> group of CouchDB's core contributors while CouchDB was Apache 2
> licensed software.

Unless you've transferred any naming rights surrounding TideSDK (e.g. trademark
rights) to SPI ownership, we don't have an applicable policy. For such rights
which SPI does own, together
with relevant bits of is our

However, if the TideSDK project wants to retain any measure of control over the
word TideSDK (e.g. as a registered or unregistered trademark), it may wish to
develop a trademark policy. This is even more true when creating a derivative
using the TideSDK name. If SPI is to own the trademark, this can be done in
consultation with the SPI board and our legal counsel at the Software Freedom
Law Center.

> The second issue for consideration is a licensing change from the Apache 2
> license to another open license of our choosing. We know we want a license
> that encourages those using our code to contribute back to the code base and
> perhaps something copyleft. We have a growing base of users and we'd like to
> get this sorted sooner than later. My second question is this:

If you go to a copyleft license like GPL, or even a copyleft license which
triggers obligations in the SaaS/website context like the AGPL, any proprietary
derivative couldn't be created within that license. A proprietary derivative
could be created if all copyright holders grant separate permission or assign
copyright to the proprietary licensor, since then the copyleft wouldn't apply
to the proprietary product.

While this doesn't violate any specific SPI rule if done outside of SPI, it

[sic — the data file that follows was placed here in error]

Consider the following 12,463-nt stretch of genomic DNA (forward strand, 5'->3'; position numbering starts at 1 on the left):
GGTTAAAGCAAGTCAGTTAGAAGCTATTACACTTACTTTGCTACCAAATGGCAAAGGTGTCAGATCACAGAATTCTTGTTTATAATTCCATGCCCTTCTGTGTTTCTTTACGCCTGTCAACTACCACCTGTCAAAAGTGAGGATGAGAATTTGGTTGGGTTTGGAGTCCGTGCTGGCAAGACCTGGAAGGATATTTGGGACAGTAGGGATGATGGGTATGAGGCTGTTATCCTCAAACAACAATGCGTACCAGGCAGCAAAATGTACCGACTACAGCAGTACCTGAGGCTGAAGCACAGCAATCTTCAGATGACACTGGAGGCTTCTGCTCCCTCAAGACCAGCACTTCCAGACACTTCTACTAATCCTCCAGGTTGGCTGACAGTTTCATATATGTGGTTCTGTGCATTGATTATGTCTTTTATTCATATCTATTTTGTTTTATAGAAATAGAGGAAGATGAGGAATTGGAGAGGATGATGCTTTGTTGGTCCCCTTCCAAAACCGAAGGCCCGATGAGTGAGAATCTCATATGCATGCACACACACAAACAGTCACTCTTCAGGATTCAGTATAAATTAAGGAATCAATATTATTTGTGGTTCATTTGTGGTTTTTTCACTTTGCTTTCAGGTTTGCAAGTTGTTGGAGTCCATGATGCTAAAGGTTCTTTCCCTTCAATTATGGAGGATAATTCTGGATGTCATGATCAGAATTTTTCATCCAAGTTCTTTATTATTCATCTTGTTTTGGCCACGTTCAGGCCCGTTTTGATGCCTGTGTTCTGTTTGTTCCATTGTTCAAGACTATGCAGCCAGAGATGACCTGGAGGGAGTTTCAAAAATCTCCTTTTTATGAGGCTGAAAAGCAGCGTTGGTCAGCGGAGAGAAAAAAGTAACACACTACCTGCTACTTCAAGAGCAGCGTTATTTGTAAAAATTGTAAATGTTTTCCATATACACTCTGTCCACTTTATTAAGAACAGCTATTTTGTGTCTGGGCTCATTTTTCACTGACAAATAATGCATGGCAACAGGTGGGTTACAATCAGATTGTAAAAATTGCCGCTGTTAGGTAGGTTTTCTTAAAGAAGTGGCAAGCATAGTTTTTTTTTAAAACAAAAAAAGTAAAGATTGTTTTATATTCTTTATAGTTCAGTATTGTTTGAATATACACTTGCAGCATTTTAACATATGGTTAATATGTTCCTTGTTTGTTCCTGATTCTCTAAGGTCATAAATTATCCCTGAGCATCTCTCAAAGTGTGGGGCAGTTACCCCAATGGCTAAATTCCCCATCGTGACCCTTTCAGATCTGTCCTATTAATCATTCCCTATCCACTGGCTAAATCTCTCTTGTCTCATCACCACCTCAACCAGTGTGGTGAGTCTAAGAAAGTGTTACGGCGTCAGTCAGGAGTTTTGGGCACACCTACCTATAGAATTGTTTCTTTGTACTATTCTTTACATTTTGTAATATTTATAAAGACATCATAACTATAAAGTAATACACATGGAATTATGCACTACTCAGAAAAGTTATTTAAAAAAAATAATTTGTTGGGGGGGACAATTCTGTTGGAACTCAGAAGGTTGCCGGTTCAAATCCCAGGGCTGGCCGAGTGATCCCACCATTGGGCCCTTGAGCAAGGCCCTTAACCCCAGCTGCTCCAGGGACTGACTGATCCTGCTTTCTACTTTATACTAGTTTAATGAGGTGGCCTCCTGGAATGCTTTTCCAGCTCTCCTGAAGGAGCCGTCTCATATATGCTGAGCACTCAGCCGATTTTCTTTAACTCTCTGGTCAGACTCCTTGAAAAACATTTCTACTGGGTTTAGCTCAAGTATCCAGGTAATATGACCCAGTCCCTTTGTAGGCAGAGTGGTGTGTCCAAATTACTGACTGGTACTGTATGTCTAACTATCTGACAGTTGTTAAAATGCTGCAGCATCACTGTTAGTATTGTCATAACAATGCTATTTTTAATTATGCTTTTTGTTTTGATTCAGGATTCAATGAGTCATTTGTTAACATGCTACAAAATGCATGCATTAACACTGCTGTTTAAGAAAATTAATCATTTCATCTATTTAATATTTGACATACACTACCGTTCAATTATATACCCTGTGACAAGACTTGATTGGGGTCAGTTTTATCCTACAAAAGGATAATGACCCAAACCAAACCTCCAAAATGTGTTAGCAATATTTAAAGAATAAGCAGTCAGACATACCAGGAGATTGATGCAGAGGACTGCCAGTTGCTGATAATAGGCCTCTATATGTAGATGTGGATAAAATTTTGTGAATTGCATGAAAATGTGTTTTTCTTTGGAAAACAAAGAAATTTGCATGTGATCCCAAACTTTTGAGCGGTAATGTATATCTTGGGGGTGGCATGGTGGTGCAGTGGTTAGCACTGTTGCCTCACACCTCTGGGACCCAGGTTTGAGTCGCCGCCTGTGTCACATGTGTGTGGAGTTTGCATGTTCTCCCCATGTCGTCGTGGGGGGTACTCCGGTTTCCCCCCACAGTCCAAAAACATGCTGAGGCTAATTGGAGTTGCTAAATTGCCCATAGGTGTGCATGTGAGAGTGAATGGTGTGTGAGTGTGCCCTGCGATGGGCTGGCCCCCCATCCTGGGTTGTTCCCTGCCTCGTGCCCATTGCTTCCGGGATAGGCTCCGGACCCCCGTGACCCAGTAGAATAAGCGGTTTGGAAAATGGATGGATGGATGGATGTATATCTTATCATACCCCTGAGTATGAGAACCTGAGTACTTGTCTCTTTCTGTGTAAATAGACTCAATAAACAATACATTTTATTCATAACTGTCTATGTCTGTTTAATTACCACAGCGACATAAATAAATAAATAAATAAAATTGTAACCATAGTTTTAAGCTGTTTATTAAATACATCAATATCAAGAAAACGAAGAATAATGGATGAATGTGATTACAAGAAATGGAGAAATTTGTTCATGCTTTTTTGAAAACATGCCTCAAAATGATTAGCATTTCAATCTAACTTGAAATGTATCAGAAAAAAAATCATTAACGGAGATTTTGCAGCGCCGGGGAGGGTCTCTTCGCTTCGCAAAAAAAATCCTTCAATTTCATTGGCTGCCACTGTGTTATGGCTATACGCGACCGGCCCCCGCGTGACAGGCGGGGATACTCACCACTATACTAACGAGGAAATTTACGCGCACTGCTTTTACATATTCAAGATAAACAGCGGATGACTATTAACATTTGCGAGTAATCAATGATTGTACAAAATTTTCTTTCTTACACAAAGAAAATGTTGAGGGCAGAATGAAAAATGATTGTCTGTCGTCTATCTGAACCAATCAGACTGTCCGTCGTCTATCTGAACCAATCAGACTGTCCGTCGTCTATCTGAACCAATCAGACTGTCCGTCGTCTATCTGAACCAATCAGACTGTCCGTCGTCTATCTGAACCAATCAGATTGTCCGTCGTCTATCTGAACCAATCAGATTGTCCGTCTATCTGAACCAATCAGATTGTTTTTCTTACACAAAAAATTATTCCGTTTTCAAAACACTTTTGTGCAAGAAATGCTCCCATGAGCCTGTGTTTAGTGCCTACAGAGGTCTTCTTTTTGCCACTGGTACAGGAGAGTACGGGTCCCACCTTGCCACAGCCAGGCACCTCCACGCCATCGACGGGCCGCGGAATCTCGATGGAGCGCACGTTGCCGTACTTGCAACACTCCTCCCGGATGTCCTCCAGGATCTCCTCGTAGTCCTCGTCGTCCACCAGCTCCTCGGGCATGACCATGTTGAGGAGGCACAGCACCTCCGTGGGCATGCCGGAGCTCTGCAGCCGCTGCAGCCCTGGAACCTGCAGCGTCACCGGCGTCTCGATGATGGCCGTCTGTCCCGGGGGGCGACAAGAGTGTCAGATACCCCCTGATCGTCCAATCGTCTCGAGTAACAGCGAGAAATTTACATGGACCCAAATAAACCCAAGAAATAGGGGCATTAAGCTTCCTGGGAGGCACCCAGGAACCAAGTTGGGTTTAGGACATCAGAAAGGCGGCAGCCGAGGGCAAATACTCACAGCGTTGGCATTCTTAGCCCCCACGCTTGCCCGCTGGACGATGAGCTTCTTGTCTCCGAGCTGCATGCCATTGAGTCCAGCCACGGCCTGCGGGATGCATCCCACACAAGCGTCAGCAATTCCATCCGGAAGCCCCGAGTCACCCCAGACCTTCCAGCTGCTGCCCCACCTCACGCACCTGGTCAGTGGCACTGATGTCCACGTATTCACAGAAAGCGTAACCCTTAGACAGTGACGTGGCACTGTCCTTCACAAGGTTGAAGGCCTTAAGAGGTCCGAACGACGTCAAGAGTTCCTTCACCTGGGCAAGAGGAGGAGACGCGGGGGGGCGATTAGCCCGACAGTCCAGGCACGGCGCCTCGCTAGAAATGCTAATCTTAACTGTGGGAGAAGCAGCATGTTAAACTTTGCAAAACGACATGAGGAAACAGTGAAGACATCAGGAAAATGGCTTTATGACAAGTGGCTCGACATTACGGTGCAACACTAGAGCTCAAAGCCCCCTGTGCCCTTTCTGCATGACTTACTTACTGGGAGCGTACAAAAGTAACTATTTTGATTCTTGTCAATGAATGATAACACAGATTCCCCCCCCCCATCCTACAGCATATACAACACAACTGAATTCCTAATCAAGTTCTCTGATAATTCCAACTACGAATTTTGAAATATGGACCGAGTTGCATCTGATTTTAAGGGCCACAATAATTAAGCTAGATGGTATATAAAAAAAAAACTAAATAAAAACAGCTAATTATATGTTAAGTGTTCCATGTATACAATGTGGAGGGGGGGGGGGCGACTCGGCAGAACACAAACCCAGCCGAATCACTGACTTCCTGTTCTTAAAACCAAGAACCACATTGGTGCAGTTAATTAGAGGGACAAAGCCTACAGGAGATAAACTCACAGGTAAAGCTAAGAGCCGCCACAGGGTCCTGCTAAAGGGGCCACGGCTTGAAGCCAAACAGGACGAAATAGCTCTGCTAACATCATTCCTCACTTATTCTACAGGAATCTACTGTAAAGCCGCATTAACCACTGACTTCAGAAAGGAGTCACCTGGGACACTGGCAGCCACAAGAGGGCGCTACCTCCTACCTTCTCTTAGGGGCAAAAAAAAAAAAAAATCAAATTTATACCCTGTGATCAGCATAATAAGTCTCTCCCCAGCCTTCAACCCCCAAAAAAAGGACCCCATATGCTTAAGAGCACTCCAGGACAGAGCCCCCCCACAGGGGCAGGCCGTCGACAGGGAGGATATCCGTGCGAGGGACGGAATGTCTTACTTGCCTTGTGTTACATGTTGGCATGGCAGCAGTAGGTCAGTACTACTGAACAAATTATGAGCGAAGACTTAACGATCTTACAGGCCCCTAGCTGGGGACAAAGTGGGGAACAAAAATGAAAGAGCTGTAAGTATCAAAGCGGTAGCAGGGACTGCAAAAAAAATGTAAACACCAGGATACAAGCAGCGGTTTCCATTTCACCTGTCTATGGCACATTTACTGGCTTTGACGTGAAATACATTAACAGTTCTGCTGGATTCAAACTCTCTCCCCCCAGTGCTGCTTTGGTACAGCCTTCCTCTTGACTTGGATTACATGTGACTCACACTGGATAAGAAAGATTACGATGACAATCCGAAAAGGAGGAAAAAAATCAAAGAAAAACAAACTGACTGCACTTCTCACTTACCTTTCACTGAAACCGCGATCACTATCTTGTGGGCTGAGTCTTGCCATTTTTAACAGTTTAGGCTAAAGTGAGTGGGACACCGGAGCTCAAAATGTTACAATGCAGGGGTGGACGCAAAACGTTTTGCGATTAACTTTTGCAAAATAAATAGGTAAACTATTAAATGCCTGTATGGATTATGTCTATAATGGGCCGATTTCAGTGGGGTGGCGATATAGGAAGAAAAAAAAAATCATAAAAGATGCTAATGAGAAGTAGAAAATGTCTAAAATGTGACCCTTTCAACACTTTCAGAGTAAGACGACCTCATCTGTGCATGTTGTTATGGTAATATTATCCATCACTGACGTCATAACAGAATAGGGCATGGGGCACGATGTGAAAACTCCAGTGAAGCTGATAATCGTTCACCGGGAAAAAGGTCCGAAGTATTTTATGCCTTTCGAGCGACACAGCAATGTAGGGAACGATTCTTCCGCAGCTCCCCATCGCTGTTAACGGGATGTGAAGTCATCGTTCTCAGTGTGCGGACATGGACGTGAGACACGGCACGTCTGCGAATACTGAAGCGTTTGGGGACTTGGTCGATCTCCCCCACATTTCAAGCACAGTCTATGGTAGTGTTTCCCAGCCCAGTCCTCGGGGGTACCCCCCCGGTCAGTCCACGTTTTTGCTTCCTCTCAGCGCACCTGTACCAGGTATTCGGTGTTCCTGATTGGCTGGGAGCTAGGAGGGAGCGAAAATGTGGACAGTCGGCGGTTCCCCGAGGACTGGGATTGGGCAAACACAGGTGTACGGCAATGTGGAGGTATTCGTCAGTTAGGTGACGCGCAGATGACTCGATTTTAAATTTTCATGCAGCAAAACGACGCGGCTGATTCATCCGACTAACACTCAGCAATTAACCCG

does have the downside of "some developers/products/etc are more equal than
others", and impedes acceptance of patches from non-core contributors unless
they agree to a copyright assignment or special permission grant in favor of
the proprietary licensor.

To sum up, none of this violates SPI policy unless you wanted SPI to do it, but
the license change will have certain consequences and looks bad to large chunks
of the free software community. It's more common among startups that want to
get no-cost development and PR/goodwill by dabbling in open source than among
free software projects.

> How should we go about the license change to ensure this is handled properly
> for our team and contributors.

Speaking generally, any license change should receive written consent from all
copyright holders. The set of copyright holders is mostly equivalent to the
set of contribution authors, except for those authors whose total contributions
have been trivial (e.g. just a one-character typo fix), and except for the fact
that sometimes the author's creation may be owned by someone else like their

If you want specific legal advice on this in the context of the TideSDK free
software project which is associated with SPI -- not in the context of your
proprietary derivative -- we can involve our SFLC legal counsel. That would
best be done away from spi-general and spi-private because of attorney-client
privilege implications.

- Jimmy Kaplowitz